long-forgotten past let me tell you I have seen these rules
written on a whiteboard at the Young Writers group at the
prominent London theatre that dubs itself ‘The Writers’
Theatre’ (run by directors of course). It is the same theatre
that sends staff around the world from India to Brazil and
Siberia, teaching the said rules, and I have met the writers
from five continents that have been taught these rules.

If you want to know what the rules are just imagine Stanislavsky’s
guidelines to actors turned into rules for writing. For example
each character must have an ‘intention’ for each line, each
scene (albeit a scene is a random division of time not known
to the character), and he must also have a life-intention. What
single-minded, goal-motivated characters must populate our
stages, no wonder they all speak in that mannered way, which
we now take for granted, and stand with their legs apart, hands
on hips. In other words young writers are encouraged only to
write scenes or even plays where the characters know what
they want. (All this comes from is the common sense practice
in directing of always trying to establish why a character is
doing something.) This would be like hospitals refusing to
admit patients unless they suffer from easily curable illnesses.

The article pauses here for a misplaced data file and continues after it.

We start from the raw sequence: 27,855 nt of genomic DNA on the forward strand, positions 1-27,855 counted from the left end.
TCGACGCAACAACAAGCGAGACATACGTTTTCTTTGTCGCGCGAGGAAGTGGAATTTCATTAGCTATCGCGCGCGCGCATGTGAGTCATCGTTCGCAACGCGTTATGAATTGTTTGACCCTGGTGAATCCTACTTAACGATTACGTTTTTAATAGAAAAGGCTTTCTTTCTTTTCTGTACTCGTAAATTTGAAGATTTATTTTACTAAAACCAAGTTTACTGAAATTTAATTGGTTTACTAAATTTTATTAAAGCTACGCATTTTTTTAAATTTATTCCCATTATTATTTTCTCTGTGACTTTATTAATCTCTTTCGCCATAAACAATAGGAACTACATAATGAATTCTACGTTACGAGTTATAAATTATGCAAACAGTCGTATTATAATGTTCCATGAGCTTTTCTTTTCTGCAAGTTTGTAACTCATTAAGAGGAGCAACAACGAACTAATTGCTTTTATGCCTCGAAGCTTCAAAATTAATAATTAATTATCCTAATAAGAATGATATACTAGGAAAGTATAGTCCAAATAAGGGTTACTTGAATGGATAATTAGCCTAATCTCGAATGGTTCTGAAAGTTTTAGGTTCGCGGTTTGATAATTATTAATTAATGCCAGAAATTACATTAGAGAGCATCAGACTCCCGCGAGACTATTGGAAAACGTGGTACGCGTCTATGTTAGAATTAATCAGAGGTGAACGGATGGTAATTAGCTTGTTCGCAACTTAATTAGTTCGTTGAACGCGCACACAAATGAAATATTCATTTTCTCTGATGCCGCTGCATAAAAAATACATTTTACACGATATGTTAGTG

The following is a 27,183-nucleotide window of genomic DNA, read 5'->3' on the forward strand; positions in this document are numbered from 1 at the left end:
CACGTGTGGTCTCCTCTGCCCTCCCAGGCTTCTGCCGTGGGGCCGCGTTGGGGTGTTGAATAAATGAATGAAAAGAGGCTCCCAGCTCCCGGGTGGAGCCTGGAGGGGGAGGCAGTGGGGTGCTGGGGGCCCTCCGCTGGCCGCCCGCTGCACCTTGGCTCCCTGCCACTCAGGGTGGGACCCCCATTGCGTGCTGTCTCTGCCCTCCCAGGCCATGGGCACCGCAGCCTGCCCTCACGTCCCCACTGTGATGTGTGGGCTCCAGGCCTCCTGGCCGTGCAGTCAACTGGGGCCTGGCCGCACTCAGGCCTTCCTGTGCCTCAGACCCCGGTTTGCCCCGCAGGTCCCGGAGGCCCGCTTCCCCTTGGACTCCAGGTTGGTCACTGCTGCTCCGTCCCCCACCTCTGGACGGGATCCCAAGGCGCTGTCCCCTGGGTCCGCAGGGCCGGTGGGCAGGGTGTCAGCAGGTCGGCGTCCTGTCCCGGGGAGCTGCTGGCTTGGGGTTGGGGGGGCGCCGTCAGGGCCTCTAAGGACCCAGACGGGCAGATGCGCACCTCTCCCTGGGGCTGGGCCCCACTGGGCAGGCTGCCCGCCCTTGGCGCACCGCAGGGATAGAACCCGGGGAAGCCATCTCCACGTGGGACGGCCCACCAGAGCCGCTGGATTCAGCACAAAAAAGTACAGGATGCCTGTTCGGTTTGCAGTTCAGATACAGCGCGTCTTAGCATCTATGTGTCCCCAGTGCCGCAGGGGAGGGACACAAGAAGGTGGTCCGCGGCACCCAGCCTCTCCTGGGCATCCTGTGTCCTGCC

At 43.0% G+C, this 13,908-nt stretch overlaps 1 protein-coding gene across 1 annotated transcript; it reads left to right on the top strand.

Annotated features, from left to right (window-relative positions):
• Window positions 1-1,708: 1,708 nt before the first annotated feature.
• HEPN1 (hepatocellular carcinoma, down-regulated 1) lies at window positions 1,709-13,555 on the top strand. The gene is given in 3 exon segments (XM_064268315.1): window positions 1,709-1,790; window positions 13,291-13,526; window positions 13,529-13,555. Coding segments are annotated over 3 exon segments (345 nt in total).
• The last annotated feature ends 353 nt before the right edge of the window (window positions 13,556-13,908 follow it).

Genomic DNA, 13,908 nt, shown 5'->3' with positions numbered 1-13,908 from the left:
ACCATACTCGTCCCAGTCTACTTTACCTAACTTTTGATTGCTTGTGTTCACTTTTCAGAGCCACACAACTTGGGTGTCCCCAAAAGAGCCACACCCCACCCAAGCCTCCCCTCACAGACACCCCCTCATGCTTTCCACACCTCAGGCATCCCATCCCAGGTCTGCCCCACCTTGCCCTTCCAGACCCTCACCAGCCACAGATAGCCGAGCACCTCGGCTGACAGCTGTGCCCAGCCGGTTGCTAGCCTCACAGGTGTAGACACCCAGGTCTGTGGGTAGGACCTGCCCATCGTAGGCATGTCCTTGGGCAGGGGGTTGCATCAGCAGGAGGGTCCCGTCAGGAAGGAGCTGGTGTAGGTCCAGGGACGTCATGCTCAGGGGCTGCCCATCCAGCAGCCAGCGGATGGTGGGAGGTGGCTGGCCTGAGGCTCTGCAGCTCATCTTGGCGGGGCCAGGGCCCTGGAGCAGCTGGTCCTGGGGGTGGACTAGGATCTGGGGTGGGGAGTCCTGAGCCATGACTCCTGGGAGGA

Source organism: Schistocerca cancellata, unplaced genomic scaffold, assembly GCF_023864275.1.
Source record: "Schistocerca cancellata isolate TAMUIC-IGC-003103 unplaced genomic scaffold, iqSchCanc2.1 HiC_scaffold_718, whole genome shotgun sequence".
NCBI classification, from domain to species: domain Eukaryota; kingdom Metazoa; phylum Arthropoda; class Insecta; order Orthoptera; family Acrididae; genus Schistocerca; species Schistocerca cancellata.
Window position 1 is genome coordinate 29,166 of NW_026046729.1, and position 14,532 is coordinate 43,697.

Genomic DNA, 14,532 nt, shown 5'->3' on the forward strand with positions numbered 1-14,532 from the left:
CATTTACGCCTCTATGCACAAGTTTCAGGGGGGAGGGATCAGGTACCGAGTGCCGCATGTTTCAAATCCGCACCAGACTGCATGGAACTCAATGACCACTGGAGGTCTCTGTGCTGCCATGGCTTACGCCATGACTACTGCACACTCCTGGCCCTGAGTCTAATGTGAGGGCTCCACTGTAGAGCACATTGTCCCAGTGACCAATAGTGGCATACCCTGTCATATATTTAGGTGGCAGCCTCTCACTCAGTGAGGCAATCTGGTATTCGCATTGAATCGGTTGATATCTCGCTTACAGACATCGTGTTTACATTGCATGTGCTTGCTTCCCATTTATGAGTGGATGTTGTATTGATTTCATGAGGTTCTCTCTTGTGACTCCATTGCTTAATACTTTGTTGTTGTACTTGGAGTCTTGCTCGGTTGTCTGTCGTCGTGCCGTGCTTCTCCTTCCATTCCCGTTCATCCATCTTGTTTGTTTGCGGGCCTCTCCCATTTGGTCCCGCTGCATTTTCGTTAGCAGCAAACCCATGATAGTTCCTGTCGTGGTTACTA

It’s easy to see which group this suits — plays must be very
easy to direct if they are written according to the rules of
directing. And it is giving us theatre with a view of the world
that conveniently flatters the dominant way of thinking and
living, where each life is a project, each person and country a
PLC, and fortune serves those who know what they want –
and take it. If theatre managements, by definition a powerful
group of people, are not willing to let a writer’s style develop
randomly, or more rightly, according to what he needs to
express, but try to impose their own notion of what it ought to
be, then we must expect writing styles that fail to serve what
is being expressed.

At any rate, given that managements are not generally
willing to allow contemporary writers or young writers to
develop their own styles, then it isn’t perhaps surprising that
they also try to impose their notions of style, and through it,
their world view, upon translations, largely because it is seen
as fair game; it’s a soft target since no one, they might argue,
can say what a foreign writer’s style really is, far less render it
into English. It is indeed the fashion these days to emphasise
the difficulties (impossibilities) of translation to deconstruct
any remaining notion of faithful rendering of a text by pointing
out that each epoch has its own view of a text which will
always determine the translation, like it or not. The truth in